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Correspondence to Katrin I. Andreasson.

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Peer review information: Laurie Dempsey was the primary editor on this article and managed its editorial process and peer review in collaboration with the rest of the editorial team.

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Integrated supplementary information

Supplementary Figure 1 Temporal dynamics of myeloid cells and TREM1 expression in ipsilateral (IL) hemisphere after MCAo.

Flow cytometry gating strategy of brain myeloid cells in the ischemic hemisphere 48 h after MCAo. Time courses were carried out over 7 days post MCAo in C56Bl/6J 2–3 mo male mice. Representative plots of CD11b+CD45+ myeloid cell populations at day 0 before MCAo, and at 2 and 6 days after MCAo. Time course of percents of macrophages, neutrophils, and microglia in ischemic hemisphere out to Day 7 post MCAo; n=6 biologically independent samples at days 0 and 7, and n=7 at days 2,4,and 6, mean +/- SEM;1 way ANOVA for each cell type: microglia P=0.015, Mo/MΦ P<0.0001, PMNs P<0.0001. TREM1 surface expression on CD11b+CD45hi Mo/MΦ and CD11b+CD45hiLy6G+ PMNs 2 days after MCAo compared to isotype control antibody. Representative plots of CD11b+CD45+TREM1+ cells at day 2 and day 6 after MCAo in ischemic ipsilateral (IL) and non-infarcted contralateral (CL) hemispheres. Percentages of TREM1+ macrophages, neutrophils, and microglia in IL and CL hemispheres and in sham IL and CL hemispheres at day 2 and day 6 (n= 6 biologically independent samples for sham, n=7 for MCAo, mean +/- SEM; two-way ANOVA for IL MCAo vs IL sham hemispheres: for macrophages, effect of MCAo P <0.0001, effect of time P <0.01, effect of interaction, P <0.05; Bonferroni post-hoc day 2 IL MCAo vs IL sham **** P <0.0001; post-hoc day 6 IL MCAo vs day 6 IL sham hemisphere ## P <0.01; for microglia, effect of MCAo ** P =0.006).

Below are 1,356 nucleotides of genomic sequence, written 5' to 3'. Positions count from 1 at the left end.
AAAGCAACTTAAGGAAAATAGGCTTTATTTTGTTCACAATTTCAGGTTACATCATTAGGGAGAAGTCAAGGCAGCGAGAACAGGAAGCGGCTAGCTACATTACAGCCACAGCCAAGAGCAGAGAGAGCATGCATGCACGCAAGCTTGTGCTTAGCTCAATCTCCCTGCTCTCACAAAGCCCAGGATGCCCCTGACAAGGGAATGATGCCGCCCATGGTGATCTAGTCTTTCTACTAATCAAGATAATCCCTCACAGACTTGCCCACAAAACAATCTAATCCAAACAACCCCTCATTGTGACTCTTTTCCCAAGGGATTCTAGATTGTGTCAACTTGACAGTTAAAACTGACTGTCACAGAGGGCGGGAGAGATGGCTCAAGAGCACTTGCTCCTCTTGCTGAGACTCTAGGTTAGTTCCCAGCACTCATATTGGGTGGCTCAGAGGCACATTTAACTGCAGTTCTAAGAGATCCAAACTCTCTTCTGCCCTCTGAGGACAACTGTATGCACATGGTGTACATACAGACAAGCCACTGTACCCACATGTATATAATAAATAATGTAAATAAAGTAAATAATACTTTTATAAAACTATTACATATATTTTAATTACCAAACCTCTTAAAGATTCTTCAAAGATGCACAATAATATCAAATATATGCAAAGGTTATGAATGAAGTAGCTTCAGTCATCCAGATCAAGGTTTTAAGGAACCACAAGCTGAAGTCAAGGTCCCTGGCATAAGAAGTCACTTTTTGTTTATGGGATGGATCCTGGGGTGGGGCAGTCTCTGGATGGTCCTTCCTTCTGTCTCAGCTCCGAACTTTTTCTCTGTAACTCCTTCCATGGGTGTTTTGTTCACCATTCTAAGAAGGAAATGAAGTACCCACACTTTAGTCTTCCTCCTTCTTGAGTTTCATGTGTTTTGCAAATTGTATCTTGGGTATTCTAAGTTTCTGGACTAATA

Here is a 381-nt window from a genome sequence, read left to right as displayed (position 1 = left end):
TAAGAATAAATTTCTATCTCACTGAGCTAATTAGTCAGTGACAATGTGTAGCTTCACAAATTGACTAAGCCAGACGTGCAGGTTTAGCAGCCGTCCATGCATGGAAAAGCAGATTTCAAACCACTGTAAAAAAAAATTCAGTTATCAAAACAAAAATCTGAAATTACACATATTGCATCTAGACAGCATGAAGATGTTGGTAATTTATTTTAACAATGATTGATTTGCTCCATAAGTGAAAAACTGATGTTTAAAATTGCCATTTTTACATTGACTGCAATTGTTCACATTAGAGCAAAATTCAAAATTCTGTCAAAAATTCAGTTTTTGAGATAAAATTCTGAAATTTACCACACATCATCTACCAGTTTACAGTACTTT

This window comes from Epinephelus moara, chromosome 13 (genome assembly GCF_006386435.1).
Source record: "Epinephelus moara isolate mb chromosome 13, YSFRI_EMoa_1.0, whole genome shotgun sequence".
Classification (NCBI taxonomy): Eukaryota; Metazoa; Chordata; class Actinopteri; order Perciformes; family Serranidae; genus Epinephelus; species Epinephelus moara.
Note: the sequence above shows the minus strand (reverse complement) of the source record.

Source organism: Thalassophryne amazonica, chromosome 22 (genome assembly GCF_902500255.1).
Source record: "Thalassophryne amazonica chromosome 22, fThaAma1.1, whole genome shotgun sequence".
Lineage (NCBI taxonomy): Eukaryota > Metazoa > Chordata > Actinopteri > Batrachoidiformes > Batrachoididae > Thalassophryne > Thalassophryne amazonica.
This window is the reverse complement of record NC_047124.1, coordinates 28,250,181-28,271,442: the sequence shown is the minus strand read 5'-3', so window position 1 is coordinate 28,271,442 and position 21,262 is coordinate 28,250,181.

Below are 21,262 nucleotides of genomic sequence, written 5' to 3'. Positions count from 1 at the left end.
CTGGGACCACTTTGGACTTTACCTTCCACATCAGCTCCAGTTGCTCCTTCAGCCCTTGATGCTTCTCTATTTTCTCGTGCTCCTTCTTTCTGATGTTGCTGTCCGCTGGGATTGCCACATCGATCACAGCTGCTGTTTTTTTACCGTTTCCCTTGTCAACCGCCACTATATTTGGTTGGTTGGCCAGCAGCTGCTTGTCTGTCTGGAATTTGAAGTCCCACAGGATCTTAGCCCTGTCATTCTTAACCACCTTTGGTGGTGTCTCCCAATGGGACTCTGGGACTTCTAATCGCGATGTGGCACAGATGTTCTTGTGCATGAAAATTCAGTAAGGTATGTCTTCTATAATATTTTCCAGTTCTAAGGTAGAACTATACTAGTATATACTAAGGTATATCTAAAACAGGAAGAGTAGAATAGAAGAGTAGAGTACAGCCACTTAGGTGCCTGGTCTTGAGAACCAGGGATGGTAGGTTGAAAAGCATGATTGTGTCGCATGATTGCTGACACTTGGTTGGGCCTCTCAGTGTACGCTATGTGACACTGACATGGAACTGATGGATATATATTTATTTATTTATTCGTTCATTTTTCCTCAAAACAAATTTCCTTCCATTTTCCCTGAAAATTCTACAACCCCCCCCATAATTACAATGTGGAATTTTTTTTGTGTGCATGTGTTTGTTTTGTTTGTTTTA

Supplementary Figure 2 TREM1 surface expression is induced early after MCAo in peripheral Mo/MΦ cells.

TREM1 surface expression was quantified in blood at 0h before sham or MCAo, and 1h, 4.5h, 48h, and 144h (6 days) after sham surgery or MCAo. Percents of TREM1+ Mo/MΦ and PMNs in blood are shown (n=3–12 biologically independent samples per time point, mean +/- SEM; two-way ANOVA for macrophages, effects of MCAo, time, and interaction P<0.0001; Bonferroni post hoc **** P <0.0001 at 4.5h for MCAo vs sham). TREM1 surface expression was quantified in spleen at 0h before sham or MCAo, and 1h, 4.5h, 48h, and 144h (6 days) after sham surgery or after MCAo. Percents TREM1+ Mo/MΦ and PMNs in spleen are shown (n=3–12 biologically independent samples per time point, represented as mean +/- SEM; two-way ANOVA for macrophages, effect of MCAo and time, P<0.0001; effect of interaction P<0.001, Bonferroni post hoc **** P <0.0001 at 4.5h for MCAo vs sham). TREM1 MFI in blood and IL hemisphere Mo/MΦ subsets 2 days (n=5–7 biologically independent samples per group, mean +/- SEM) and 6 days (n=4–7 biologically independent samples per group, mean +/- SEM) after MCAo (Student’s two tailed t-test, ** P <0.01).

Supplementary Figure 3 Genetic ablation of Trem1 improves outcome after MCAo.